Change is a natural part of life and imperative in business. To be successful businesses need to be able to adapt to changing markets and customer requirements. The flexibility required to take advantage of market opportunities is often hampered by existing business structures, leading to a need to restructure the business or the work undertaken within it. Managing this workplace level change can be fraught with complications and confusion. This HR Highlight will take a look at some of the common issues and traps.
Business Need: A need for change
The impetus for workplace change can come from many sources: new management with a fresh approach; a new location with differing physical requirements; or even from the workforce itself. The most common reason for workplace change, however, is that there is a business need.
Whether it is a need to shuffle or delete departments, a need to move towards more flexible work hours and customer contact, or the need to fundamentally change the offering to customers, it is identified that there is an advantage to the ongoing health of the business in altering its structure, work patterns, offerings, location or workforce.
In terms of managing the workplace change process, it is imperative that the business can clearly articulate the reason behind the change. What situation is the business responding to, or what opportunity is it taking advantage of with the change?
In the initial stages this impetus for change and the businesses commitment to exploring change as a possible solution will need to be communicated to the workforce. Later in the process, further articulation of the business need and selected responses will be required.
Having identified that changes are likely to respond to a business need, general information should be provided to the whole workforce.
A call for comment and consultation along the lines of:
“based on [business need] the business is reviewing options to respond to [business need]. These options may include restructuring the business or the work patterns. As this process progresses if it becomes likely that your department, workgroup or tasks will be affected you will be asked to consult with us more closely, in the mean time we invite you to forward any questions or comments to [change management agent].”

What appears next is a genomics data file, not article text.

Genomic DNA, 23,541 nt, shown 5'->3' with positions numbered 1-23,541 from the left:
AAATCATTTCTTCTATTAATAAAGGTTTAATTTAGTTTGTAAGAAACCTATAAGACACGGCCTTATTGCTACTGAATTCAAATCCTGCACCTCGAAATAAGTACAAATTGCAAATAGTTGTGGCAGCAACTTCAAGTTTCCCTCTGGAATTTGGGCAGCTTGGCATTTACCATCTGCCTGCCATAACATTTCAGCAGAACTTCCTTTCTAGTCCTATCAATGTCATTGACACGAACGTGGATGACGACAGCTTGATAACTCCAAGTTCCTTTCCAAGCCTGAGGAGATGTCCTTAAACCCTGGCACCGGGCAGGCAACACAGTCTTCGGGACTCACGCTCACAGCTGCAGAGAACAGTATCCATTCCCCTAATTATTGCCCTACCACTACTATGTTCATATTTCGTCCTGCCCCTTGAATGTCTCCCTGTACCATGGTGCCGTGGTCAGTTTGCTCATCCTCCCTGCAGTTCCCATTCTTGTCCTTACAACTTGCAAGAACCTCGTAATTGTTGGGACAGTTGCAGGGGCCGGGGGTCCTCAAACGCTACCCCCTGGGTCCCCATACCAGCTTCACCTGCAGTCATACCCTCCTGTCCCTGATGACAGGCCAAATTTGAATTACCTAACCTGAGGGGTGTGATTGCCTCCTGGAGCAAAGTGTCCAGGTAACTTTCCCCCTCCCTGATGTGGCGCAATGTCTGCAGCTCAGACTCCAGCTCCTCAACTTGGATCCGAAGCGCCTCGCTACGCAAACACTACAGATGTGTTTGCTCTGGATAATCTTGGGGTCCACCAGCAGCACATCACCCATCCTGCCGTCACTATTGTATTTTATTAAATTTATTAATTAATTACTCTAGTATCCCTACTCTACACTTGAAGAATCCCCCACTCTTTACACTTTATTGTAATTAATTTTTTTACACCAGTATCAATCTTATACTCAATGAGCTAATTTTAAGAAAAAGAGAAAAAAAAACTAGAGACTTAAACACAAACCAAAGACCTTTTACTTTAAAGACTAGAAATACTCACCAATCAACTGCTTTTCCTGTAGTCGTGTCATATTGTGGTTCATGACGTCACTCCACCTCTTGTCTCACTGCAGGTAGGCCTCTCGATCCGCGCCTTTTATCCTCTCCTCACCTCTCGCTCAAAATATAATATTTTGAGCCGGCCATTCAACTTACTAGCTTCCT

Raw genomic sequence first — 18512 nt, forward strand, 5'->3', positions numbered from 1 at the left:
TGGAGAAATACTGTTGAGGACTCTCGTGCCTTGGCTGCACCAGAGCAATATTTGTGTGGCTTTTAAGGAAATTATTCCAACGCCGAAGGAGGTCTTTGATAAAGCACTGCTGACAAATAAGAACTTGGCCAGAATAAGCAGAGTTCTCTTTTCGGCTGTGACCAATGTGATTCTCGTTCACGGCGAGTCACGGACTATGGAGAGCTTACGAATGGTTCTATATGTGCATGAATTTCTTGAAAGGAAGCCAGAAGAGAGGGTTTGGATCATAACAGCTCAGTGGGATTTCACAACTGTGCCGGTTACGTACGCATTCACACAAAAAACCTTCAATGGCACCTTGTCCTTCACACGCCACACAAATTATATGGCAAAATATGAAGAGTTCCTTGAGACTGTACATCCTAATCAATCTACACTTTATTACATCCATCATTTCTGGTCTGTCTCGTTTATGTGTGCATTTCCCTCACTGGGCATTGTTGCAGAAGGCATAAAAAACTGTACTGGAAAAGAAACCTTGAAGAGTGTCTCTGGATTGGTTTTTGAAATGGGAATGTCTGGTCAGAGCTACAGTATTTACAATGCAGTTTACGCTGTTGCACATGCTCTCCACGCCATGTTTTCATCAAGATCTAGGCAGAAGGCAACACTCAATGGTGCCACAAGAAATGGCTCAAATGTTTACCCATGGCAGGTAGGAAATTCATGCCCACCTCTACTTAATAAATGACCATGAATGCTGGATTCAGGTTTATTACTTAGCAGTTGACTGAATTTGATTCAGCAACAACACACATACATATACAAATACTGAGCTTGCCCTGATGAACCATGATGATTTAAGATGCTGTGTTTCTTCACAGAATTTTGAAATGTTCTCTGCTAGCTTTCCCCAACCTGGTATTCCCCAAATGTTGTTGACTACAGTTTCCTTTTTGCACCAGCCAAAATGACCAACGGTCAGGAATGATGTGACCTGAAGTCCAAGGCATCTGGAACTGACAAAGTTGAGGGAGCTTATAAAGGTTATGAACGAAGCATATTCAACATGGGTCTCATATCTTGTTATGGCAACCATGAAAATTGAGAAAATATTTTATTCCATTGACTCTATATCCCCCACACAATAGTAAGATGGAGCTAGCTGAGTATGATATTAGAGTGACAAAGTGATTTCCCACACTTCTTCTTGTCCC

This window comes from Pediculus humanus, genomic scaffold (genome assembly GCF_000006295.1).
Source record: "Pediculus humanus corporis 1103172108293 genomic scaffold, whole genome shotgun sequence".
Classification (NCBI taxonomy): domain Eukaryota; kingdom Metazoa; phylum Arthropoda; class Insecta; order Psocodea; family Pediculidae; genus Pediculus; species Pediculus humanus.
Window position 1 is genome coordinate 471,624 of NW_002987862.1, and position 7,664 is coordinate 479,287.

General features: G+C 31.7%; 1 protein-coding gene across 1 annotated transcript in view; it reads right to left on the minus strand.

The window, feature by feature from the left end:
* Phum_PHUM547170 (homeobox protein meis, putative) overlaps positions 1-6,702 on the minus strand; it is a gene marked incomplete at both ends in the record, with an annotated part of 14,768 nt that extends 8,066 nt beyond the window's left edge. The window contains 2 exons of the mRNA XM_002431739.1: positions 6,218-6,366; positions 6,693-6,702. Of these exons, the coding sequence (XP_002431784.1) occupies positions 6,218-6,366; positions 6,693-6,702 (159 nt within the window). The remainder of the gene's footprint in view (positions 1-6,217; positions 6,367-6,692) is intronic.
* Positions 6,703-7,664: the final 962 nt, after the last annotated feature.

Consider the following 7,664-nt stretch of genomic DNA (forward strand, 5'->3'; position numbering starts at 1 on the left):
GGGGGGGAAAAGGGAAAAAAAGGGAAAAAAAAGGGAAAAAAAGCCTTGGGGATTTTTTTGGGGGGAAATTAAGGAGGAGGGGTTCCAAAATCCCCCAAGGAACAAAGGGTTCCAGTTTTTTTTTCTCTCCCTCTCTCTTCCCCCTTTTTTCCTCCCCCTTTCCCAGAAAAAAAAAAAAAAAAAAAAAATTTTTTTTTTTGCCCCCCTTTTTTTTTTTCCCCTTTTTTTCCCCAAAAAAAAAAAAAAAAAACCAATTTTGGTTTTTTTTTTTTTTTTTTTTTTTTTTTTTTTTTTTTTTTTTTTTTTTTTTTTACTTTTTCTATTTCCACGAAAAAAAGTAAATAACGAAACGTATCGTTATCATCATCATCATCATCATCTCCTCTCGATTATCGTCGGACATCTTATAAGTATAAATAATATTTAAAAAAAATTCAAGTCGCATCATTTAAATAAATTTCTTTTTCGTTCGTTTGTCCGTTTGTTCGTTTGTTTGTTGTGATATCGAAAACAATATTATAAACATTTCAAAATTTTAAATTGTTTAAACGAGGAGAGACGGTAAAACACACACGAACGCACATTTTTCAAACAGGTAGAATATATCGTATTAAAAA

After reviewing the comments from the workforce, and exploring the options to respond to the business need, management will need to articulate the solution or change and why it was selected (e.g., location change or work hours change).
In the initial stages this Articulation of Purpose occurs at the board or management level only, while the options for solutions and responses are explored. Later in the consultation process this Articulation of Purpose will form the central pillar of conversations with staff and clients on the workplace change, so spending some time getting it right is worth the effort.
Consultation: Buy In
Once a solution has been identified the business can begin to map which staff, departments and tasks the change will affect. At this point closer consultation with staff is required.
The business should formally communicate the Articulation of Purpose to these staff and outline some of the possible impacts on the staff directly, while calling for more detailed comment based on the likely impact. All comments from staff should be noted and discussed at a management level, and all meetings on the change should be clearly minuted and discussed. It is imperative to provide feedback to affected staff on their comments and the decisions of management.
Once the business has consulted with likely affected workers and has made final decisions on the nature of the change, further consultation on the outcomes will need to be undertaken at a whole of business level and with those staff affected. Management should roll out the Articulation of Purpose to the business and make clear what has initiated the change, what options were considered and why the solutions that are being pursued were selected.
Effected staff should be notified of how the changes will affect them and any retraining, redeployment or redundancy elements addressed in these meetings.
Any workplace change can be stressful and emotional for management and staff. Be prepared for elevated emotional levels and allow staff member’s time and support to process changes, and privacy to articulate those changes.
Where job roles are no longer required, as tasks are not required or now under another job role, redundancy is an option. However, under the law, redeployment within the business must first be explored, even when retraining would be required.
There are also additional considerations when looking at redundancy when the employee is over 65.
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